An officer and a gentleman—and his squirrel (and an interim travel report)

February 3, 2013 • 7:18 am

Quick report: I think my talk went okay last night: the audience seemed to like it and there was an hour of questions. Since it was a humanist society, there wasn’t much opposition, but one person in the audience asked me repeatedly if I could explain how evolution could create molecular complexity. I mentioned gene duplication and the creation of hemoglobins, whereupon he responded, “But they’re still hemoglobins!” You’ll recognize this as the molecular equivalent of “sure, microevolution can make different species of cats, but they’re still all cats. Show me a cat evolving into a dog!” I gave him other examples, involving more drastic molecular transitions like lactic dehydrogenase forming crystalline proteins of the eye lens, and he went quiet.

At the end of my book signing, he came up to me and said, “I have just one question for you, Dr. Coyne: have you heard of Pascal’s Wager?”  Knowing what I was in for, I just said, “Of course,” and he walked away.  I’m sure I’ll have more pushback when I speak in South Carolina.

The lagniappe:  Al Stefanelli, a well-known atheist and writer whom many of you must know (or know of) came to my talk and we had a pleasant chat over drinks (his wife is bartender at a private club). A lovely man.

That’s the report, and now the squee:

This is too cute not to post, but I can’t vouch for its truthfulness, although the story is on msn now:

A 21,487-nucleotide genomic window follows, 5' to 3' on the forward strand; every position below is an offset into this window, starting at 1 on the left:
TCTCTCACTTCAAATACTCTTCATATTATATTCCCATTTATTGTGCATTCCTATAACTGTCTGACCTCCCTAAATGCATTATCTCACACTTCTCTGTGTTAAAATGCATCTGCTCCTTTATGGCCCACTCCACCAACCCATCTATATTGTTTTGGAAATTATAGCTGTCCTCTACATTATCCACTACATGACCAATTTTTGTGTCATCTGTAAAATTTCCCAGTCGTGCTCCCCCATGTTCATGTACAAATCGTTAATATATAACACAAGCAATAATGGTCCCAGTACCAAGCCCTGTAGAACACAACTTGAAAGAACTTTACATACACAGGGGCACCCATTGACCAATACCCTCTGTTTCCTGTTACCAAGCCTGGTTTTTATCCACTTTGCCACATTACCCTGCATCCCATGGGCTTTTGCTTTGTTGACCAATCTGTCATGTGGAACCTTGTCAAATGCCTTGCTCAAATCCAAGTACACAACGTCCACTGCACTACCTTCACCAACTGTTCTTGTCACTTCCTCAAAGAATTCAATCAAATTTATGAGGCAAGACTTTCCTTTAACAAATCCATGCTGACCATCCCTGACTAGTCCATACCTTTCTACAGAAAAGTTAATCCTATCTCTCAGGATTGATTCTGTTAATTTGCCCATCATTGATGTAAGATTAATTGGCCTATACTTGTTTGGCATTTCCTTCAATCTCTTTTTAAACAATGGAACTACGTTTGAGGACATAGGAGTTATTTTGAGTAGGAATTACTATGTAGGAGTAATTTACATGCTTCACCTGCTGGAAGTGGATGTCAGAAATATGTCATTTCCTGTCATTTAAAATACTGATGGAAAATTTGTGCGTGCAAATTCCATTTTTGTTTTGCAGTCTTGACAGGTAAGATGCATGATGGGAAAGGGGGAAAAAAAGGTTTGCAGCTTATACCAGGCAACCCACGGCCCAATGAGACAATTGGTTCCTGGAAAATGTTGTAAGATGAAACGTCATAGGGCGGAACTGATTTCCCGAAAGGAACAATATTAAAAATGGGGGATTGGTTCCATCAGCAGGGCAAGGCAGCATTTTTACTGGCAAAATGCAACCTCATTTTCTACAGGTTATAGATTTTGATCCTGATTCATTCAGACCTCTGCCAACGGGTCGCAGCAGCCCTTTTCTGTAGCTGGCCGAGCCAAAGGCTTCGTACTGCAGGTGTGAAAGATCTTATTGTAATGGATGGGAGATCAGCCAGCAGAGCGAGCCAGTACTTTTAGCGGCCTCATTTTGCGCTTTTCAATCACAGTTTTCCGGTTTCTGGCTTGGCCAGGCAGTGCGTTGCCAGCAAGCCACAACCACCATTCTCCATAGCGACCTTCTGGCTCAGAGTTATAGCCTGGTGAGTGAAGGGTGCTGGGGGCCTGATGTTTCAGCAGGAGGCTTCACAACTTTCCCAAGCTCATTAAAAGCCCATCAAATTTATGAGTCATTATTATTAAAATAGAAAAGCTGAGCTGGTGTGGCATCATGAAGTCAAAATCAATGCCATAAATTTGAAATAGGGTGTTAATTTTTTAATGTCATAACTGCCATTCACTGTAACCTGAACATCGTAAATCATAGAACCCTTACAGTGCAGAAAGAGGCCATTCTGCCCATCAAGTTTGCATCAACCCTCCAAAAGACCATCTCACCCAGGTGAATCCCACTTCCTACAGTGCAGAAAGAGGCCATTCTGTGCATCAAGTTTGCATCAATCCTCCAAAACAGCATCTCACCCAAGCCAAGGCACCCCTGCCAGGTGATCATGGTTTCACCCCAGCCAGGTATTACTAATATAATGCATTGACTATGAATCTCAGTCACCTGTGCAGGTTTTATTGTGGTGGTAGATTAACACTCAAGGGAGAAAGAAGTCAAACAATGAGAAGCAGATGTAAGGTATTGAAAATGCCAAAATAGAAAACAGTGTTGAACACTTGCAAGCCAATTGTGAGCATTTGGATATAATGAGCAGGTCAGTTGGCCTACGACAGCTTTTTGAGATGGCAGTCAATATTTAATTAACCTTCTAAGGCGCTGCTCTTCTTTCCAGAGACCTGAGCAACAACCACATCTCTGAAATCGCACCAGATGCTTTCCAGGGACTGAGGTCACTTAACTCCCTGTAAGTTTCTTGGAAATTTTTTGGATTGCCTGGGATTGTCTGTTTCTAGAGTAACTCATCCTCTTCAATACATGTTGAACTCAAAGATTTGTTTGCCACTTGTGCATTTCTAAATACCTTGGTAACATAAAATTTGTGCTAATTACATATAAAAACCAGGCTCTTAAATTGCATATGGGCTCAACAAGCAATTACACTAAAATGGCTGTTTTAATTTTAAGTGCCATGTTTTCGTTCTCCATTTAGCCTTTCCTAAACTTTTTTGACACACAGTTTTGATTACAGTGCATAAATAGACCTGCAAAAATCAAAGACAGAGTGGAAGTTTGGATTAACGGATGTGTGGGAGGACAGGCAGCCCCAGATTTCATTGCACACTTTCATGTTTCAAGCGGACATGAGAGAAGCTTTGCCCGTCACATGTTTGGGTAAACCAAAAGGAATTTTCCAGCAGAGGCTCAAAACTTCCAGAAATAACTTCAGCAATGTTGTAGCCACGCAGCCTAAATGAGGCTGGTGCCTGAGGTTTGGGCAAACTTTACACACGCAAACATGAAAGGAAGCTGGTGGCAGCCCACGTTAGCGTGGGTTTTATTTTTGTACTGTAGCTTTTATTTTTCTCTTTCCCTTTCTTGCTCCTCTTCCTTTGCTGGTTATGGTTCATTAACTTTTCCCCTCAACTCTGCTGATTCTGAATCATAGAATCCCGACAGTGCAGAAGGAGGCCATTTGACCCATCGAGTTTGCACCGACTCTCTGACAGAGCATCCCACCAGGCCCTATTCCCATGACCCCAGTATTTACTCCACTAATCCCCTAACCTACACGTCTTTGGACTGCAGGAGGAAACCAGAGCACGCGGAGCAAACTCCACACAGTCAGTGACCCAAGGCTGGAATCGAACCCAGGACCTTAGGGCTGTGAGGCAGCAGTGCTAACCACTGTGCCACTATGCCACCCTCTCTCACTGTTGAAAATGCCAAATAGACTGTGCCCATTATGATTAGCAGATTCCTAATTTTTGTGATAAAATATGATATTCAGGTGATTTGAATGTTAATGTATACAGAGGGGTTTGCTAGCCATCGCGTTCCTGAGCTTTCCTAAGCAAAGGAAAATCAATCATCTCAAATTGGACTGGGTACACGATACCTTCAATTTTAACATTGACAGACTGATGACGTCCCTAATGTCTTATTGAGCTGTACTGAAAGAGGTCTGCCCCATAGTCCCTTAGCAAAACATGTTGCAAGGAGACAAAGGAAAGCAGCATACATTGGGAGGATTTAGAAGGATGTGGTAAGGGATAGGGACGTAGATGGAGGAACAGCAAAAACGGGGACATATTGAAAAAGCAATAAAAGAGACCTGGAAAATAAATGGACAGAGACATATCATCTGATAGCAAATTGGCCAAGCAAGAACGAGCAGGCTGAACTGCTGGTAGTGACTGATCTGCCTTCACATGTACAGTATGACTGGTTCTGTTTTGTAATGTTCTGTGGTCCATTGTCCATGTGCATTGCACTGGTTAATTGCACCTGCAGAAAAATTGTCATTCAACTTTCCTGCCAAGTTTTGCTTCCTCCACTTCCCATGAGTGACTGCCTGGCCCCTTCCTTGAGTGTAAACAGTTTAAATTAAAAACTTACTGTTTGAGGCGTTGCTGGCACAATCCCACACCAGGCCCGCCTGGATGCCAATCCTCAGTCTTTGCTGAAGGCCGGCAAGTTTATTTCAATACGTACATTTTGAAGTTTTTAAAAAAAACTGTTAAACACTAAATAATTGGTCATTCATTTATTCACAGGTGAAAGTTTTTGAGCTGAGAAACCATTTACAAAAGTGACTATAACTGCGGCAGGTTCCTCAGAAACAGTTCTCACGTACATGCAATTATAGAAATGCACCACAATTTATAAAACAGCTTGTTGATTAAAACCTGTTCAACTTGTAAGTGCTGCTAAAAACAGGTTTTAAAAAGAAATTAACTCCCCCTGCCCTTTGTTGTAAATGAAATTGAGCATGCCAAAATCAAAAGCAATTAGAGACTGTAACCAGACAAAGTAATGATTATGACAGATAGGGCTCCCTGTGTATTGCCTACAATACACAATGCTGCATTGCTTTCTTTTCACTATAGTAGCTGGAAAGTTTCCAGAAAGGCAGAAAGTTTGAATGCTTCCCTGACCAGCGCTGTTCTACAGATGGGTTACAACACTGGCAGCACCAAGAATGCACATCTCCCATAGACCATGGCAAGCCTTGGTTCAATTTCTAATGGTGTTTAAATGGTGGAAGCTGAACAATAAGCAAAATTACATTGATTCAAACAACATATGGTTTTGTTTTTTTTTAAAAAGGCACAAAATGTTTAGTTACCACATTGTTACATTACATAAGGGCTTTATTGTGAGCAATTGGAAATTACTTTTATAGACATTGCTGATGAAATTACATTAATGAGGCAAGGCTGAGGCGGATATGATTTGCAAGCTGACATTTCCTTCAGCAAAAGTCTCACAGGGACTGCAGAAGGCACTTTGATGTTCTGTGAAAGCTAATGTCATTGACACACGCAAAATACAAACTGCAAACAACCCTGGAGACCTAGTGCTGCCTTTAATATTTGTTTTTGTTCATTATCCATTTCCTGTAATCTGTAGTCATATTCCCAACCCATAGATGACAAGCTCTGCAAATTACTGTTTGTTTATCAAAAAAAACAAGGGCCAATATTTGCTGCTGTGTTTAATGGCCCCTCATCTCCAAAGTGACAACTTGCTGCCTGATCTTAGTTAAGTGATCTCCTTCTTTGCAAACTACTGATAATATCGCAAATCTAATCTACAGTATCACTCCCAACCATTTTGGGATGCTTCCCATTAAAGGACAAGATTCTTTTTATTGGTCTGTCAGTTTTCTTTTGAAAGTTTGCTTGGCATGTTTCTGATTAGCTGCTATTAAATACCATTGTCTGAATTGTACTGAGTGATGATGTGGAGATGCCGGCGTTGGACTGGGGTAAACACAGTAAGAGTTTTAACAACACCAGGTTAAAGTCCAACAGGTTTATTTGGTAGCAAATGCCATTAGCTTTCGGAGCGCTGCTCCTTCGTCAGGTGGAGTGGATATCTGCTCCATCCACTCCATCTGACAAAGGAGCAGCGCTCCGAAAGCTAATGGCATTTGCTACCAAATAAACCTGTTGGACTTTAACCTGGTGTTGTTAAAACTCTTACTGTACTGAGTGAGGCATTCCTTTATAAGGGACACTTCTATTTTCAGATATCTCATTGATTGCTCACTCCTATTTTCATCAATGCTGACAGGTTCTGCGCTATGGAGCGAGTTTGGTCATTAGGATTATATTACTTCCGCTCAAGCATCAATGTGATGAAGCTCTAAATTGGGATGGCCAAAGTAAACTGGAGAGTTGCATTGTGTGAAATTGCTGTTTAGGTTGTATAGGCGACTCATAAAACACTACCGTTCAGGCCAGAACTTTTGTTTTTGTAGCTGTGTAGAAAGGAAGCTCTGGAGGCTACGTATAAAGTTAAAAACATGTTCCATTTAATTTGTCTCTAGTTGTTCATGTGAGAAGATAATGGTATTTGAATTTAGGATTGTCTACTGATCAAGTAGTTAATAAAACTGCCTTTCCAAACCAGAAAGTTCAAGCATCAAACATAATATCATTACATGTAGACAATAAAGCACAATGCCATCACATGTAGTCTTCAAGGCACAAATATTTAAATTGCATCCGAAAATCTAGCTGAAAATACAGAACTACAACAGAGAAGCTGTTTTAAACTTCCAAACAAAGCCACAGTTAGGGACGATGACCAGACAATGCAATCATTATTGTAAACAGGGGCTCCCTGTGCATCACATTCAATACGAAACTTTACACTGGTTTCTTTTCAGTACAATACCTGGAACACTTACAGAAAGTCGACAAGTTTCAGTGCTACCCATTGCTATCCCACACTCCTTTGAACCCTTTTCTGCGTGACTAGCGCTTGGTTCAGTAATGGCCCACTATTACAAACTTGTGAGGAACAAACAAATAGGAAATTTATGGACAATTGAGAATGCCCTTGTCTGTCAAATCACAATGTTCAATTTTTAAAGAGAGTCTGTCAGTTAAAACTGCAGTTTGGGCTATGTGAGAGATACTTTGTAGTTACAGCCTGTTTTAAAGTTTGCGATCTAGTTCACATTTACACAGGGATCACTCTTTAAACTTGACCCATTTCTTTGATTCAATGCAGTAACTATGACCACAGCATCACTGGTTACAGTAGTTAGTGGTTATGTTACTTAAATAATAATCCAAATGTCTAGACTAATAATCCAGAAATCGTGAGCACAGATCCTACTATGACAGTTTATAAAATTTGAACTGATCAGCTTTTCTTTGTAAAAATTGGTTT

Soldiers are known for being tough as nails, but when this fellow in the Belarusian army found a sick squirrel under a tree, his inner softie came out. Warrant officer Pyotr Pankratau discovered the tiny creature unconscious and barely alive. Taking him back to the base, the officer fed him milk from a syringe every four hours. After two weeks, the little guy began to pep up and ended up staying on the base with Pankratau for the next two years. When they were released, the officer took his furry right-hand man, whom he’d named “Minsk,” with him and the two now drive a taxi cab together. Scroll through the gallery above to see photos of the adorable pair.

Image from imgur.com:

RhqFKjU

h/t: Gattina

33 thoughts on “An officer and a gentleman—and his squirrel (and an interim travel report)

  1. The lagniappe: Al Stefanelli, a well-known atheist and writer whom many of you must know (or know of) came to my talk and we had a pleasant chat over drinks (his wife is bartender at a private club). A lovely man.

    Cute.

      1. Nutella has cocoa in it. I don’t know if it injures squirrels or not.

        There’s a primate food I used to feed my squirrels made by Zupreem, I think. It seemed to be a well balanced diet with nothing that would harm them.

  2. Sounds like a good beginning for your talks!

    The chances that this guy knew what to do to take care of a juvenile squirrel are pretty low (maybe he went to a vet or did web research). It would have had to been rehydrated and then fed formula milk, not regular milk. And why does this guy just happen to be so good-looking and also bare-chested? Colour me mucho skeptico. But, still major squee.